• Qween Jean, Joela Rivera, Mikelle Street & Raquel Willis. Revolution Is Love: A Year of Black Trans Liberation. Aperture, 2022.

  • $£¥ € Tristan Josephson. On Transits and Transitions: Trans Migrants and U.S. Immigration Law. Rutgers University Press, 2022.

  • Jolanda Van der Lee. In Zijn ogen geen zondaar: negentiende-eeuwse homoseksuele en transgender personen en hun relatie met God. Amsterdam University Press, 2021.

  • The Nest Collective. Stories of Our Lives: An Archive of Kenyan Queer Narratives. Blurb, 2021.

  • Srila Roy. Changing the Subject: Feminist and Queer Politics in Neoliberal India. Duke University Press, 2022.

  • Gregory D Smithers. Reclaiming Two-Spirits: Sexuality, Spiritual Renewal & Sovereignty in Native America. Beacon Press, 2022.

  • Serge Tcherkézoff. Vous avez dit troisième sexe ?: Les transgenres polynésiens et le mythe occidental de l'homosexualité. Au Vent des Iles, 2022.


  • Alexander Monea. The Digital Closet: How the Internet Became Straight. MIT Press, 2022.

  • Z Nicolazzo et al. Digital Me: Trans Students Exploring Future Possible Selves Online. Rutgers University Press, 2022.

Written by a trans person  

  • Jennifer Finney Boylan. Good Boy: My Life in Seven Dogs. Caladon Books, 2021.


  • Taleb Alrefai, translated from Arabic by Waël Rabadi & Isabelle Bernard. Hâpy: Histoire d'un transgenre koweïtien. Sindbad, 2022.

  • Gabrielle Boulianne-Tremblay. La Fille d'elle-même. Marchand de feuilles, 2021.

  • Neil Cochrane. The Story of the Hundred Promises. Forest Avenue Press, 2022.

  • Julien Dufresne-Lamy. Pere, ma mere.. tremblements de terre-mon. Harper Collins, 2021.

  • Robyn Gigl. Survivor’s Guilt. Kensington, 2022.

  • Suzanne DeWitt Hall. The Language of Bodies. Woodhall Press, 2022.

  • James Hannaham. Didn't Nobody Give a Shit What Happened to Carlotta. Back Bay Books, 2022.

  • A A Lewis. The Dark Side of Light. 2022.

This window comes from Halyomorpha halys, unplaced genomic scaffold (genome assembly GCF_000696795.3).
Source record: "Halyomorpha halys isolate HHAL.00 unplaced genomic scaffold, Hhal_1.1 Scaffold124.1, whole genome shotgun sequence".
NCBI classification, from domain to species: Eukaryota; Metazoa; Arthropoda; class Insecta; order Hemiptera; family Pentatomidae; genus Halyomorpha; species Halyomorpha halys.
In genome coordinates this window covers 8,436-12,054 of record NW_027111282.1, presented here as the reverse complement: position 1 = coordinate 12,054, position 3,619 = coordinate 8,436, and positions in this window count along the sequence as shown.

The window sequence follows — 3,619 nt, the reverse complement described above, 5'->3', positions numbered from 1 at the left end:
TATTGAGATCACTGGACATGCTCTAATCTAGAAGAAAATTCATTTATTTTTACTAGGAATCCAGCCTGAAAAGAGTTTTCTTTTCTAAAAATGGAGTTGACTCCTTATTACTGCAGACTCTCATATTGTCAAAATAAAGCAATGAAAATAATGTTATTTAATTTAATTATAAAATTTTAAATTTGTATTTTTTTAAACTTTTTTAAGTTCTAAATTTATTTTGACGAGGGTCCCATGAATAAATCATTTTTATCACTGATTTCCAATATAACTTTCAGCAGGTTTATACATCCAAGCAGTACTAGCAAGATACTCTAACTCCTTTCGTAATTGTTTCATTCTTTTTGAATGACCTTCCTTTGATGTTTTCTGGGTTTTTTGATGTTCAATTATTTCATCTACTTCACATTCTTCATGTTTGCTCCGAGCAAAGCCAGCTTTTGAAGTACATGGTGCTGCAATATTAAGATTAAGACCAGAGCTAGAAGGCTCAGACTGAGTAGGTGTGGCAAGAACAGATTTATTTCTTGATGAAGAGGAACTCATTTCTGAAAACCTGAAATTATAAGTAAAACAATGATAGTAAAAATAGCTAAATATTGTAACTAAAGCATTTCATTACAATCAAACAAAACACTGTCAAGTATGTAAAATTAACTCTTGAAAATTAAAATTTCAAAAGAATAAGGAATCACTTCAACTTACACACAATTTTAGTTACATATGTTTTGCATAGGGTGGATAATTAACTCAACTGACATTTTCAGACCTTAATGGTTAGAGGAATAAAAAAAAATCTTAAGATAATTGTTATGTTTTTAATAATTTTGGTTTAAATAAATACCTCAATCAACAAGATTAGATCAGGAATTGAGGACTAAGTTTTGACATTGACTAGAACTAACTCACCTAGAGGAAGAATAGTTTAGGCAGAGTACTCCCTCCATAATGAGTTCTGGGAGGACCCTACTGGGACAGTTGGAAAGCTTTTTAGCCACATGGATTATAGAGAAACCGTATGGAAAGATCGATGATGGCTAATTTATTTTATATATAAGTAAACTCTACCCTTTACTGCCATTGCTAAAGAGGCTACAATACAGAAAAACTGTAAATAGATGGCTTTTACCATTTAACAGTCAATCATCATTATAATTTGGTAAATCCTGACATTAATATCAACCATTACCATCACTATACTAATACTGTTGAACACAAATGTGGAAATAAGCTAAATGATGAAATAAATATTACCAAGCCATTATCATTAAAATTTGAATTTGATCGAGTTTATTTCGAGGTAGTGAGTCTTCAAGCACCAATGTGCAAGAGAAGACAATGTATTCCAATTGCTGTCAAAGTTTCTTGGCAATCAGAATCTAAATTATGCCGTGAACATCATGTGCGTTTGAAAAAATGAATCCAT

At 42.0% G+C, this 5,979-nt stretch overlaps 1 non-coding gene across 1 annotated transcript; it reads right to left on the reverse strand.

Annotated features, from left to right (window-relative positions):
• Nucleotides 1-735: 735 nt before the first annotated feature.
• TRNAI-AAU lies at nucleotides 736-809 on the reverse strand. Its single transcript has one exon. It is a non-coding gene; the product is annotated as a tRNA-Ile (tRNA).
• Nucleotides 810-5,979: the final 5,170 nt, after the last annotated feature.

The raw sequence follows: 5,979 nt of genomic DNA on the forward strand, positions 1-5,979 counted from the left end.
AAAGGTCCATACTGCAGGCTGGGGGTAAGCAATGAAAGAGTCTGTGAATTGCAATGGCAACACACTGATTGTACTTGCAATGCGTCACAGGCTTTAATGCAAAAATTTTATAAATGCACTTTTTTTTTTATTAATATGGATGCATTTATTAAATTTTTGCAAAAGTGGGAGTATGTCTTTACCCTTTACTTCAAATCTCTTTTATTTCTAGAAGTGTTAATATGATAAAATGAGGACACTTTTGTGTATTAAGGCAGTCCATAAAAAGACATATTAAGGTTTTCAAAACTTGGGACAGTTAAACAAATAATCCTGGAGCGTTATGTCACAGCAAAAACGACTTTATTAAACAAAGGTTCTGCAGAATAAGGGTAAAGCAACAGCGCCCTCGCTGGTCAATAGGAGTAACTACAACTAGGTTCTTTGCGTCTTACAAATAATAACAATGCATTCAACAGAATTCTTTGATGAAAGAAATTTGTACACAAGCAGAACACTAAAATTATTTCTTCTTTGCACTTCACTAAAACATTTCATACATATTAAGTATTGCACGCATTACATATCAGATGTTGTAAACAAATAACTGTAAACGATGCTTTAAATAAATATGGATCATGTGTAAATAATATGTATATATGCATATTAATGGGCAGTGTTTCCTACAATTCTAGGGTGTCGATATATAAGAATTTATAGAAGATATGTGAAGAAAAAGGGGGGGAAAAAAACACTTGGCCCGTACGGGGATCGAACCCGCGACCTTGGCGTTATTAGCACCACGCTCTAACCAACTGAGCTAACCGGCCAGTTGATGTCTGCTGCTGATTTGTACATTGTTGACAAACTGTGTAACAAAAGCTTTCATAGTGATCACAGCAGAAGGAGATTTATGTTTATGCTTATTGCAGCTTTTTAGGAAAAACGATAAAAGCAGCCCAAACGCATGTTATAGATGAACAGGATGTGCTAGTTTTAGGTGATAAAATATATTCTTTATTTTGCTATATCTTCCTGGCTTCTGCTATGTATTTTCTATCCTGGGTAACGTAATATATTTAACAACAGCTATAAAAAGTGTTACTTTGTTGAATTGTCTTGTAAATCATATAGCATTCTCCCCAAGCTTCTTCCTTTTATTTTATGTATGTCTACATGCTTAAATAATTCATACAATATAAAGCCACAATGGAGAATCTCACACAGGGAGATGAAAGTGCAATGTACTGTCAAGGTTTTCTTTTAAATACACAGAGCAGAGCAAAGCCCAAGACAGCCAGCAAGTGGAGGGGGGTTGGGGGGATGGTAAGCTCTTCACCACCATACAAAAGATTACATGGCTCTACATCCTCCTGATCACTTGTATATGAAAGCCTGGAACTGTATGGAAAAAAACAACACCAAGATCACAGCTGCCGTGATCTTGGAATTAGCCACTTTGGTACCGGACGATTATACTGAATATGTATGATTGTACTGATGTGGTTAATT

• Guillem Viladot translated by P Louise Johnson. Ruth. Fum d'Estampa Press , 2022.


  • Roz Kaveney. Selected Poems 2009-2021. Team Angelica. 2021.

  • Roz Kaveney. The Great Good Time. Team Angelica. 2022.

  • Katrina Stephany. Transitive: Exploring the Space in Between. 2022.


  • Linda Blade & Barbara Kay. Unsporting: How Trans Activism and Science Denial are Destroying Sport. Rebel News, 2021.

  • Céline Masson & Caroline Eliacheff. La fabrique de l'enfant transgenre. L’Observatoire, 2022.

Announced for 2023

  • Jensen K Anderson. Call Me Him : Not Just A Tomboy: A Transgender Trans Gay. Kindle, 2023.

  • Sita Balani. Deadly and Slick: Sexual Modernity and the Making of Race. Verso, 2023.

  • Munroe Bergdorf. Transitional: In One Way or Another, We All Transition. HarperOne.

  • Gabrielle Boulianne-Tremblay (translated by Eli Tareq El Bechelany-Lynch). Dandelion Daughter. Espalnade Books, 2023.

  • Sage Buch. Transmasculine Guide to Physical Transition Workbook, The: For Trans, Nonbinary, and Other Masculine Folks. Microcosm Publishing;, 2023.

  • Ian Buruma. The Collaborators: Three Stories of Deception and Survival in World War II. Penguin, 2023. One of the three is Kawashima Yoshiko.

  • Kelley Matthew Coures. Out in Evansville: An LGBTQ+ History of River City. History Press, 2023.

  • Cyrus Dunham. A Year Without a Name: A Memoir. Back Bay Books, 2021.